Working Powerfully – Across the Arts and Time Divide

. . . [c1897] New York music critic Richard Aldrich [credited] Amy Beach with a command of technique, a real talent for composition, and a number of consequential works that commanded respect. Even so, he criticized the reminiscences of other composers and lack of originality and distinction in her music . . . . Her response to the criticism was that men could not forgive her for being a woman (Tawa 209).

In his 2001 history of the music of New England, From Psalm to Symphony, University of Massachusetts musicologist Nocholas E. Tawa did not cite a source for this Beach response to Richard Aldrich’s criticism. It seemed to be an important comment to source. If it were true, I had another bread crumb in my investigation as to whether Amy Beach was aware of sexism as impacting the reactions to her music, and thus her career as a composer, during her lifetime. Another piece in the puzzle leading to her curious deathbed denial that sexism had any impact on her career as a musician and composer.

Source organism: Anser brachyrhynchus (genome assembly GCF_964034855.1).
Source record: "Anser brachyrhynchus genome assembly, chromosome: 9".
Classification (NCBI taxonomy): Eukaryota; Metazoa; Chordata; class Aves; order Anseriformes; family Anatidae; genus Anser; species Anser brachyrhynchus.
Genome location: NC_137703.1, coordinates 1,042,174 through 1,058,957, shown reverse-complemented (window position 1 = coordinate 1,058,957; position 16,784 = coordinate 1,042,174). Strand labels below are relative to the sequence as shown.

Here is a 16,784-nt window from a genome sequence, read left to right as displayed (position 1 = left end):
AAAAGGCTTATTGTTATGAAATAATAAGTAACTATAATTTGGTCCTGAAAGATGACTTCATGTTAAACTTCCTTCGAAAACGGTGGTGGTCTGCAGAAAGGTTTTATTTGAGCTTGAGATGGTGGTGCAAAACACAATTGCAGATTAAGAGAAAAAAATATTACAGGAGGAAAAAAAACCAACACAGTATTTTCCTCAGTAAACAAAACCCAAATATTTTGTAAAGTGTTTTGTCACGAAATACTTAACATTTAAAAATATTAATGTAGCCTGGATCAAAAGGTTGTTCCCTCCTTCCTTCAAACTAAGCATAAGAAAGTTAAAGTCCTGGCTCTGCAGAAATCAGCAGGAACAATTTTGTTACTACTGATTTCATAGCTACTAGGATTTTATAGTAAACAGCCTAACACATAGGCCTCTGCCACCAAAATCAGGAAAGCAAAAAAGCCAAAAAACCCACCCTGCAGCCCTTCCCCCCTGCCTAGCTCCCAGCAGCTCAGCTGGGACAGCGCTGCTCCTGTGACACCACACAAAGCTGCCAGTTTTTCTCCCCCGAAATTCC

Could I address my own reactions to her music? My aversion to her “power” passages? Could I talk about her originality or lack thereof? Who was I to analyze the compositions of the noted first American woman composer of the 19th century? A lover of classical music, but certainly no classical music theory expert. A singer and semi-professional musician, but no musicologist.

Like Beach, I did not have a formal music education. I had listened to classical music all my life, but the music I played had been folk music and jazz. Although Beach had no formal training in classical composition, she studied it on her own throughout her lifetime. As a girl she sat in a Boston symphony halls holding the scores in her lap as she followed along with the orchestral performances. As a child, I only listened to records and eavesdropped on my sister’s piano lessons. continues on page 6, Working Powerfully